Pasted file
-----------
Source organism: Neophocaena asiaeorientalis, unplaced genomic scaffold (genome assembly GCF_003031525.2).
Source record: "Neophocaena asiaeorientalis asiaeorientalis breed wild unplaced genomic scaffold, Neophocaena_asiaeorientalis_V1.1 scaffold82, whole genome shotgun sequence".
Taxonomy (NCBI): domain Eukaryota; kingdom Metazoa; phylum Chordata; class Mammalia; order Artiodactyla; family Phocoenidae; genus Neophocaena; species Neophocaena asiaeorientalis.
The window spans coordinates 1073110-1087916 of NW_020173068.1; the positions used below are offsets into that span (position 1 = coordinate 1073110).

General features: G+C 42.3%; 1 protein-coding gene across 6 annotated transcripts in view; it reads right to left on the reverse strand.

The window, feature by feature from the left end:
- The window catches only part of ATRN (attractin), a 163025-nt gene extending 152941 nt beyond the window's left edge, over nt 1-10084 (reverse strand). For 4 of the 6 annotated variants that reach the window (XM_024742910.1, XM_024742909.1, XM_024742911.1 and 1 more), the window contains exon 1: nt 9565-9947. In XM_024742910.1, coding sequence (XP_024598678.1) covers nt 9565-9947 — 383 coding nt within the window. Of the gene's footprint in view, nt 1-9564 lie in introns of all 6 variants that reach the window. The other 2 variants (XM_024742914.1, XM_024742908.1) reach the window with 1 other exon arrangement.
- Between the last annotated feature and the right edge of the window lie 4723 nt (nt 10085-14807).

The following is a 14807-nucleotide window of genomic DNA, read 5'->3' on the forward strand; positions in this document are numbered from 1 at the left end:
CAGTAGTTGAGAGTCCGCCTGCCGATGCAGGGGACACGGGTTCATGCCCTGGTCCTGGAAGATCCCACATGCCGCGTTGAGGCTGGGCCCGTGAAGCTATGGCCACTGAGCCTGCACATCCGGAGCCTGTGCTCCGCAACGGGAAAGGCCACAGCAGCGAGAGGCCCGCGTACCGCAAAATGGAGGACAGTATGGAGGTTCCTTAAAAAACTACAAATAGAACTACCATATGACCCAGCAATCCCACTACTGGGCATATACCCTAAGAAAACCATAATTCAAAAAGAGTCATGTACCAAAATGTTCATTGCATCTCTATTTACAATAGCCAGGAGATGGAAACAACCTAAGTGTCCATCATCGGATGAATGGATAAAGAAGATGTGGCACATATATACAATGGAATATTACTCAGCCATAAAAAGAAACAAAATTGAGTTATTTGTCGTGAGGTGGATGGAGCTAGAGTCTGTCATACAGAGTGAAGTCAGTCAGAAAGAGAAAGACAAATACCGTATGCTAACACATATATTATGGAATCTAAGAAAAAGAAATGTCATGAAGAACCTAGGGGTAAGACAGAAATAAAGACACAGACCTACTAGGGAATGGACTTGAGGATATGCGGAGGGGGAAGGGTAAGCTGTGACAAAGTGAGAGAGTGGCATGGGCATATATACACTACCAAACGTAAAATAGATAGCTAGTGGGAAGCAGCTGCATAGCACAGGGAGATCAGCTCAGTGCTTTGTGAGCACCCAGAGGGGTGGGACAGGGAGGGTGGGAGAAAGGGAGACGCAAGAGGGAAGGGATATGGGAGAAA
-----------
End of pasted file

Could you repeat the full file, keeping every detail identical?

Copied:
Source organism: Neophocaena asiaeorientalis, unplaced genomic scaffold (genome assembly GCF_003031525.2).
Source record: "Neophocaena asiaeorientalis asiaeorientalis breed wild unplaced genomic scaffold, Neophocaena_asiaeorientalis_V1.1 scaffold82, whole genome shotgun sequence".
Taxonomy (NCBI): domain Eukaryota; kingdom Metazoa; phylum Chordata; class Mammalia; order Artiodactyla; family Phocoenidae; genus Neophocaena; species Neophocaena asiaeorientalis.
The window spans coordinates 1073110-1087916 of NW_020173068.1; the positions used below are offsets into that span (position 1 = coordinate 1073110).

General features: G+C 42.3%; 1 protein-coding gene across 6 annotated transcripts in view; it reads right to left on the reverse strand.

The window, feature by feature from the left end:
- The window catches only part of ATRN (attractin), a 163025-nt gene extending 152941 nt beyond the window's left edge, over nt 1-10084 (reverse strand). For 4 of the 6 annotated variants that reach the window (XM_024742910.1, XM_024742909.1, XM_024742911.1 and 1 more), the window contains exon 1: nt 9565-9947. In XM_024742910.1, coding sequence (XP_024598678.1) covers nt 9565-9947 — 383 coding nt within the window. Of the gene's footprint in view, nt 1-9564 lie in introns of all 6 variants that reach the window. The other 2 variants (XM_024742914.1, XM_024742908.1) reach the window with 1 other exon arrangement.
- Between the last annotated feature and the right edge of the window lie 4723 nt (nt 10085-14807).

The following is a 14807-nucleotide window of genomic DNA, read 5'->3' on the forward strand; positions in this document are numbered from 1 at the left end:
CAGTAGTTGAGAGTCCGCCTGCCGATGCAGGGGACACGGGTTCATGCCCTGGTCCTGGAAGATCCCACATGCCGCGTTGAGGCTGGGCCCGTGAAGCTATGGCCACTGAGCCTGCACATCCGGAGCCTGTGCTCCGCAACGGGAAAGGCCACAGCAGCGAGAGGCCCGCGTACCGCAAAATGGAGGACAGTATGGAGGTTCCTTAAAAAACTACAAATAGAACTACCATATGACCCAGCAATCCCACTACTGGGCATATACCCTAAGAAAACCATAATTCAAAAAGAGTCATGTACCAAAATGTTCATTGCATCTCTATTTACAATAGCCAGGAGATGGAAACAACCTAAGTGTCCATCATCGGATGAATGGATAAAGAAGATGTGGCACATATATACAATGGAATATTACTCAGCCATAAAAAGAAACAAAATTGAGTTATTTGTCGTGAGGTGGATGGAGCTAGAGTCTGTCATACAGAGTGAAGTCAGTCAGAAAGAGAAAGACAAATACCGTATGCTAACACATATATTATGGAATCTAAGAAAAAGAAATGTCATGAAGAACCTAGGGGTAAGACAGAAATAAAGACACAGACCTACTAGGGAATGGACTTGAGGATATGCGGAGGGGGAAGGGTAAGCTGTGACAAAGTGAGAGAGTGGCATGGGCATATATACACTACCAAACGTAAAATAGATAGCTAGTGGGAAGCAGCTGCATAGCACAGGGAGATCAGCTCAGTGCTTTGTGAGCACCCAGAGGGGTGGGACAGGGAGGGTGGGAGAAAGGGAGACGCAAGAGGGAAGGGATATGGGAGAAA